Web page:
Thirst For Adventure
Tripwire continues its 100 Graphic Novels You Should Read While Stuck Inside with its twenty-second choice, Manhunter by Archie Goodwin and Walt Simonson from DC, reviewed by Tripwire editor-in-chief Joel Meadows…
Writer: Archie Goodwin
Artist: Walter Simonson
Today’s choice is Goodwin and Simonson’s short but influential run of Manhunter, which appeared in DC’s Detective Comics in 1973 and 1974. Manhunter was Paul Kirk, a very minor DC creation from Simon and Kirby, who appeared in the 1940s and then was forgotten. The story of how and why this happened is one that is well known to comic fans. DC’s flagship book Detective Comics was struggling and its editor Archie Goodwin was looking for a backup to increase interest in the book. So he teamed up with artist Walter Simonson, who was a young turk at the time, to create a seven part epic.
Forty-seven years after its debut, Manhunter still packs a dramatic punch. Kirk is a man after revenge against the Council, who brought him back from the dead with intentions that were anything but benevolent.
Simonson played with panel and page construction throughout, incorporating type within his art in a way that hadn’t been seen in mainstream modern comics before. Even though it is obviously primitive at times, it points to the exceptional storyteller and comics artist that he would become later in his career. The action sequences move with the kineticism of an experienced cinematographer and the inclusion of Batman for the final part lifts things up a notch. The original Manhunter story is only 68 pages long but Goodwin and Simonson manage to pack so much into its pages that it is still seen as the ultimate comics adventure story. He draws on the likes of James Bond and Modesty Blaise, sources from outside of comics, to create something really unique and distinctive here.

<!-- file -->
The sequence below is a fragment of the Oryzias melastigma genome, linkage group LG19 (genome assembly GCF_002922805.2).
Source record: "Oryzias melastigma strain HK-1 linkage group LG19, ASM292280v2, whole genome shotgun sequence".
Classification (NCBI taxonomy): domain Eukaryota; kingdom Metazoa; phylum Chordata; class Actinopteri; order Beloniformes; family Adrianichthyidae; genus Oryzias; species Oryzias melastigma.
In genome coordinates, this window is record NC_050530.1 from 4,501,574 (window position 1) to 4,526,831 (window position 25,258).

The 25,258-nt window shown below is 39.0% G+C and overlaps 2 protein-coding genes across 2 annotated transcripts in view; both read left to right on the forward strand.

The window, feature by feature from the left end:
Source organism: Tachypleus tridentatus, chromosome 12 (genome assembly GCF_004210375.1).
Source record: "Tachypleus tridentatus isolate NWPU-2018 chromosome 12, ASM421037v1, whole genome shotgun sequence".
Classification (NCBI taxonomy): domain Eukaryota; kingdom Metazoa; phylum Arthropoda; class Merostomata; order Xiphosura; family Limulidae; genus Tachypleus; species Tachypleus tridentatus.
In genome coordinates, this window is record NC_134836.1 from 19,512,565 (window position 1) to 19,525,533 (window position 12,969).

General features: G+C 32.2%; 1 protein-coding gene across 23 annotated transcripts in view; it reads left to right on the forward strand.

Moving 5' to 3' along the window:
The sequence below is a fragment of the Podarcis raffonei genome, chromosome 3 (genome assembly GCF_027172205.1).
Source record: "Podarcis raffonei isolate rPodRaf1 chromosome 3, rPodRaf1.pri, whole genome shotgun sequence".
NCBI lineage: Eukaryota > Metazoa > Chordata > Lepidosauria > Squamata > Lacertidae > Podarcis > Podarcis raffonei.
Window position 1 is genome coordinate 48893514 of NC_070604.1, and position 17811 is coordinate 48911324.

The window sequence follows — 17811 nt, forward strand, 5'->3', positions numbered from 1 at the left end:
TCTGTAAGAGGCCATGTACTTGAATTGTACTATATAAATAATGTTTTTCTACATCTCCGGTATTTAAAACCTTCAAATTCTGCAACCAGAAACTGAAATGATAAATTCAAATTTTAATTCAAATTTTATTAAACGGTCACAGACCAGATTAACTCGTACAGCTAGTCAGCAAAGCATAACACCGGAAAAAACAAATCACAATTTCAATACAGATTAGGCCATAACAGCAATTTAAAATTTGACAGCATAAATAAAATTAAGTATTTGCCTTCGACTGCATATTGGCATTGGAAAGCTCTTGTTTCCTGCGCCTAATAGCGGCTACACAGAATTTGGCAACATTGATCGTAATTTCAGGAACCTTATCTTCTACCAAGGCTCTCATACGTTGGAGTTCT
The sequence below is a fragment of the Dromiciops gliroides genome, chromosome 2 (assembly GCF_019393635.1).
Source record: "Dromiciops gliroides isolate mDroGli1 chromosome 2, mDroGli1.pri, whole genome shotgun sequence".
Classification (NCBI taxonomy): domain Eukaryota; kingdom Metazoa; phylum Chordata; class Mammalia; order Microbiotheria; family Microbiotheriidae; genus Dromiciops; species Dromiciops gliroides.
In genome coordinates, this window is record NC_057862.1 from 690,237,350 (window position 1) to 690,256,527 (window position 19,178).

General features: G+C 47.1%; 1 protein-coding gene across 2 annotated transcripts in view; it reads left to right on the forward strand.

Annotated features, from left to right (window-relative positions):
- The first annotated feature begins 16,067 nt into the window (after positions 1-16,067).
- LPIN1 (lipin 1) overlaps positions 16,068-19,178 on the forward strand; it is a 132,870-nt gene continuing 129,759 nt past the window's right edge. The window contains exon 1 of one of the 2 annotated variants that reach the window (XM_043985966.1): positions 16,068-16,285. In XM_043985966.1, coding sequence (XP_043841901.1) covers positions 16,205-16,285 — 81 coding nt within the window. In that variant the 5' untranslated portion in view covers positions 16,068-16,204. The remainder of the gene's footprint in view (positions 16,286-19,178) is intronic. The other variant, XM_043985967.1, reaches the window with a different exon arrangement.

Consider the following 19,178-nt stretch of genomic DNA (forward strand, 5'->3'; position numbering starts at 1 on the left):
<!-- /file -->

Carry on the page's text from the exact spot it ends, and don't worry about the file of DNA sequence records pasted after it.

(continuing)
Another thing to note here is the inclusion of Eastern weaponry, popular on the big screen with Bruce Lee at the time, but this is a number of years before Frank Miller popularised this in the pages of Daredevil. So Goodwin and Simonson were ahead of the curve here.
The collection includes a touching silent postscript story, drawn by Simonson from Goodwin’s script, done after Goodwin’s ultimely passing. It is interesting to contrast his work on this later tale with the earlier Manhunter stories and displays an artist more confident and at ease with himself.
Nearly fifty years after it was first published, Manhunter still shows how you pull off compressed storytelling. Goodwin was a major talent as a writer and an editor and this series also showed that Simonson had arrived.
I have read this story countless times but this has never diminished its impact. Without Manhunter, arguably there would have been no Frank Miller and Klaus Janson’s Daredevil. A high water mark in modern mainstream comic.
Here’s links to the other graphic novels reviewed so far